Mini Coupé John Cooper Works
List price when new £23,795
Price today £9000
Available from 2011-2015
Ferociously fast and something of a handful, the John Cooper Works is not for the faint-hearted
Peugeot RCZ 1.6 THP 200 GT
List price when new £25,945
Price today £8500
Available from 2010-2015
A Peugeot that drives as well as it looks – and at this price, the RCZ feels like a bit of a bargain
Volkswagen Scirocco 2.0 TSI 210 GT
List price when new £24,705
Price today £10,000
Available from 2008-present
A genuine four-seat sports coupé that comes from the same gene pool as the legendary Golf GTI
Price today is based on a 2011 model with average mileage and full service history, correct at time of writing
None of us wants to drive around in a boring car, when it comes down to it. If we did, we’d all be driving around in dull-but-worthy boxes that did everything well on paper, but looked like motorised chest freezers.
Fortunately, that isn’t the case, which is why cars like the smart, slinky coupés you see before you exist. Style doesn’t come at the expense of substance with these three, mind you, because all of them pack pulse-quickening power figures up around the 200bhp mark, not to mention the promise of sharp handling and an exciting driving experience.
Take the Mini Coupé, for example. Its rather extrovert lines mean it stands out from the crowd, even if they aren’t classically pretty. But whatever you might think of its looks, it’s hard to deny that the prospect of all that power packed into such a compact body, and combined with the agility Minis are famed for, is a mouthwatering prospect.
Then there’s the Peugeot RCZ, one of Peugeot’s most arresting cars for a generation, with its double-bubble roofline and sweeping side profile. It’s bigger than the Mini, too, and has two extra seats, which might just give it an edge.
However, if it’s practicality you’re after, the Volkswagen Scirocco looks even more promising. It squared-off rump might be reminiscent of a hatchback, but that should also mean it boasts more space back there. And with an engine and floorpan shared with the Golf GTI, it certainly has the makings of a fun car to drive.
“Yes, but those looks and all that pace can’t come cheap,” we hear you say. Well, you might be surprised, because it’s now possible to buy a good-condition, well looked-after used example of any of these three cars for less than £10,000. All the more reason to find out which makes the most sense.
What are they like to drive?
The JCW has 208bhp of pent-up energy under its bonnet, so simply flattening the accelerator from rest ends up with either the engine being strangled by teh traction control or you melting your front tyres in a blur of wheelspin. The best approach is to stay calm in first gear, snap the short-throw gearleve into second and then jump on the pedal. The only thing you’ll need to restrain after that is the colour of your language as you scorch towards the horizon.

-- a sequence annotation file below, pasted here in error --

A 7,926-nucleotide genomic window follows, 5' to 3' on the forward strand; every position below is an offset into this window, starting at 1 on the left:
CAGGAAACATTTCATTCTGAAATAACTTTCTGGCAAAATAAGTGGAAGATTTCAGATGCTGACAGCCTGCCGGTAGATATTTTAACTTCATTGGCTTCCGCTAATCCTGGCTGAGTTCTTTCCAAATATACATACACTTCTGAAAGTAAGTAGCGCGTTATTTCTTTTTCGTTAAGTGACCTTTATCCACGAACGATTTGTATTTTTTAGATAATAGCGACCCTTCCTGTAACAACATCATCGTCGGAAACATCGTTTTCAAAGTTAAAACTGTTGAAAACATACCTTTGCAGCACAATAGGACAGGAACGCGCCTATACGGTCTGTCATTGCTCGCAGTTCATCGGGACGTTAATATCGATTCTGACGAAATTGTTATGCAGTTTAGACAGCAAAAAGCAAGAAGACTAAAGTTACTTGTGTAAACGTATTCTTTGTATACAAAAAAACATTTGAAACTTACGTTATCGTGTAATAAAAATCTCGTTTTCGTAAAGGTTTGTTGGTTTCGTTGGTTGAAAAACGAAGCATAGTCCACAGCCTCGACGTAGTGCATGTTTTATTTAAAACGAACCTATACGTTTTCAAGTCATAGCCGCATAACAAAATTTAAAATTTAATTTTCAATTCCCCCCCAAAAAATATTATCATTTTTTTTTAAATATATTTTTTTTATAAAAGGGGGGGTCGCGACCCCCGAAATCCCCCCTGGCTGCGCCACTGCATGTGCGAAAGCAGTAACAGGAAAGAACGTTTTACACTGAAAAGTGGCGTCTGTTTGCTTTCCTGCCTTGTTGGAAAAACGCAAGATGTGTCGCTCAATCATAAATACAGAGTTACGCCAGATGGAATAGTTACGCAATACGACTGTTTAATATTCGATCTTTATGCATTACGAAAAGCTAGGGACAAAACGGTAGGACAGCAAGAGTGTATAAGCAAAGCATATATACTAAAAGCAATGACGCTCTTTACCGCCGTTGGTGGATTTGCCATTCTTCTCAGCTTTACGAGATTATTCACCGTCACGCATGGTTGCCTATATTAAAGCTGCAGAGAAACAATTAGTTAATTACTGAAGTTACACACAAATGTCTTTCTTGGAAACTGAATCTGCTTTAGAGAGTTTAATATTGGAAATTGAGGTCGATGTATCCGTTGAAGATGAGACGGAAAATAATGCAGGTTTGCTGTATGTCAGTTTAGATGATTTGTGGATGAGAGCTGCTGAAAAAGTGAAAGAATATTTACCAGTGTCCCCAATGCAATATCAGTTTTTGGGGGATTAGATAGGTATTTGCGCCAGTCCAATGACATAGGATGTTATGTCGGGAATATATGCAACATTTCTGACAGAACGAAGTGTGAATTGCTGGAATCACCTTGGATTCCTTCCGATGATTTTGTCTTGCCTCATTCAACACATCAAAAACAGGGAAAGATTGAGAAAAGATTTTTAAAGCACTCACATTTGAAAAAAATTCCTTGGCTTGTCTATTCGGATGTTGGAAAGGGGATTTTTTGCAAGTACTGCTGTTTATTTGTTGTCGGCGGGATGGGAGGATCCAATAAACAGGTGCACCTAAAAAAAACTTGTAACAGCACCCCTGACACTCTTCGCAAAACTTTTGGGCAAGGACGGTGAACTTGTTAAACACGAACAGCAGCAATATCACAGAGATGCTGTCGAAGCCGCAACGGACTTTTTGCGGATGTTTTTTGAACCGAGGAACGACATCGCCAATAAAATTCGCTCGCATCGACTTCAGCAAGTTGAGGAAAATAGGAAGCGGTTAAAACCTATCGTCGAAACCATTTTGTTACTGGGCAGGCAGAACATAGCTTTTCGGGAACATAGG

Getting the best from the JCW’s chassis also takes a little experimentation. The steering is heavy, but it’s also sharp, so you can find yourself turning into corners too early. Once again, less is more. Enter the same bend with just a whiff of steering, squeeze the throttle to adjust your angle of attack and you’ll slingshot past the apex and out of the other side in a perfectly executed arc.
The most surprising aspect of the JCW’s behaviour, however, is just how well its suspension copes with poor surfaces. It’s stiff enough to keep the car flat through corners, and supple enough to take the sting out of most lumps and bumps.
The RCZ uses essentially the same 1.6-litre turbocharged engine as the Mini, but Peugeot has tuned it to produce more low-end torque and a little less outright power. It may not be able to match the JCW’s speed, but the RCZ is far from slow. Its engine is also a good deal more civilised than the JCW’s.
That’s not something that can be said about the suspension, which trembles annoyingly, even on relatively smooth surfaces. The steering is far too light and disconnected, too.
The RCZ is agile, though; on smooth roads it changes direction instantly and with almost no body lean. Throw in a few mid-corner bumps, however, and the stuff suspension means the front wheels are too keen to skip across the road surface, and the steering wheel kicks ferociously in your hands.
The Scirocco is the least demanding of the trio. It’s supple, grippy and steers with great precision, even if it sometimes needs a lot of steering wheel action to get it to change direction.
Its 2.0-litre engine produces just as much power as the JCW’s, and the VW is also a good deal more effective at laying that power down. In a straight-line dash the Scirocco is actually quicker to 60mph than the Mini, but beyond that point the Mini simply drives off into the distance.
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